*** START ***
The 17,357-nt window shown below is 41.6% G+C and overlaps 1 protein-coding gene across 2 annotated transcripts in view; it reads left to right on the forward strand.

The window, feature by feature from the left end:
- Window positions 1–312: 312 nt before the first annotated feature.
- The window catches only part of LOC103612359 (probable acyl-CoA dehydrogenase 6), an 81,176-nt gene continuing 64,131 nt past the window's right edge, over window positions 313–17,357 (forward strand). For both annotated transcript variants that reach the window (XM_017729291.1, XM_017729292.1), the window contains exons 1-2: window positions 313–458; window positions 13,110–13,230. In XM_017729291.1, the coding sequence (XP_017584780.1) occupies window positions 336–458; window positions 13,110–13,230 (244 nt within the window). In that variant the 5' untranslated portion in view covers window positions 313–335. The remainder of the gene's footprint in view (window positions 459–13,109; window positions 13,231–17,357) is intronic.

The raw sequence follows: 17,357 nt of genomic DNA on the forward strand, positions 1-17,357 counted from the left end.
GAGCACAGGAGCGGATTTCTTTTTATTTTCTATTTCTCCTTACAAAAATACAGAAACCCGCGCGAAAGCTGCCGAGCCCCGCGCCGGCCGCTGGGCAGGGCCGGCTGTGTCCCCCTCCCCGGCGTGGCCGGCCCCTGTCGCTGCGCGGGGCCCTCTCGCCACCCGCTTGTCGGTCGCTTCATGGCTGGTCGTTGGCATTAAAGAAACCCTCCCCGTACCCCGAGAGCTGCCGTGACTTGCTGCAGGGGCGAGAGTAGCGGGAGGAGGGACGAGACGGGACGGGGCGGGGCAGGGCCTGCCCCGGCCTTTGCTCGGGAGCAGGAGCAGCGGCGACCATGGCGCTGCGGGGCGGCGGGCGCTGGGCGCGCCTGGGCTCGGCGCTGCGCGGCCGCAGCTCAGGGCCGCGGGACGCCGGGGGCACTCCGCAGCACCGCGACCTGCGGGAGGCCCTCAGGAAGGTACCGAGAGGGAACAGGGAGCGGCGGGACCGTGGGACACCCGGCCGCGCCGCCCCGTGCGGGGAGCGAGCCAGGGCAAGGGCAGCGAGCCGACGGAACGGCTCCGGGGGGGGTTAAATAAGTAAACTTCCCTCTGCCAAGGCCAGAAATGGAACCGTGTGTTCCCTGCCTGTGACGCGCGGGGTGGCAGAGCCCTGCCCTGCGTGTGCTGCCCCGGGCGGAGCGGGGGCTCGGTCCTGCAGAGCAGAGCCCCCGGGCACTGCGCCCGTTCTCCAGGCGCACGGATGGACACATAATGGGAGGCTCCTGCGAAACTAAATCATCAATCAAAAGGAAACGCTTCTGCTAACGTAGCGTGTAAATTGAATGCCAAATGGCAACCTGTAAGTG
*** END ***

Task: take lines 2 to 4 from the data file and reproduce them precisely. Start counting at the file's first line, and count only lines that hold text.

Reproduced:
The window, feature by feature from the left end:
- Window positions 1–312: 312 nt before the first annotated feature.
- The window catches only part of LOC103612359 (probable acyl-CoA dehydrogenase 6), an 81,176-nt gene continuing 64,131 nt past the window's right edge, over window positions 313–17,357 (forward strand). For both annotated transcript variants that reach the window (XM_017729291.1, XM_017729292.1), the window contains exons 1-2: window positions 313–458; window positions 13,110–13,230. In XM_017729291.1, the coding sequence (XP_017584780.1) occupies window positions 336–458; window positions 13,110–13,230 (244 nt within the window). In that variant the 5' untranslated portion in view covers window positions 313–335. The remainder of the gene's footprint in view (window positions 459–13,109; window positions 13,231–17,357) is intronic.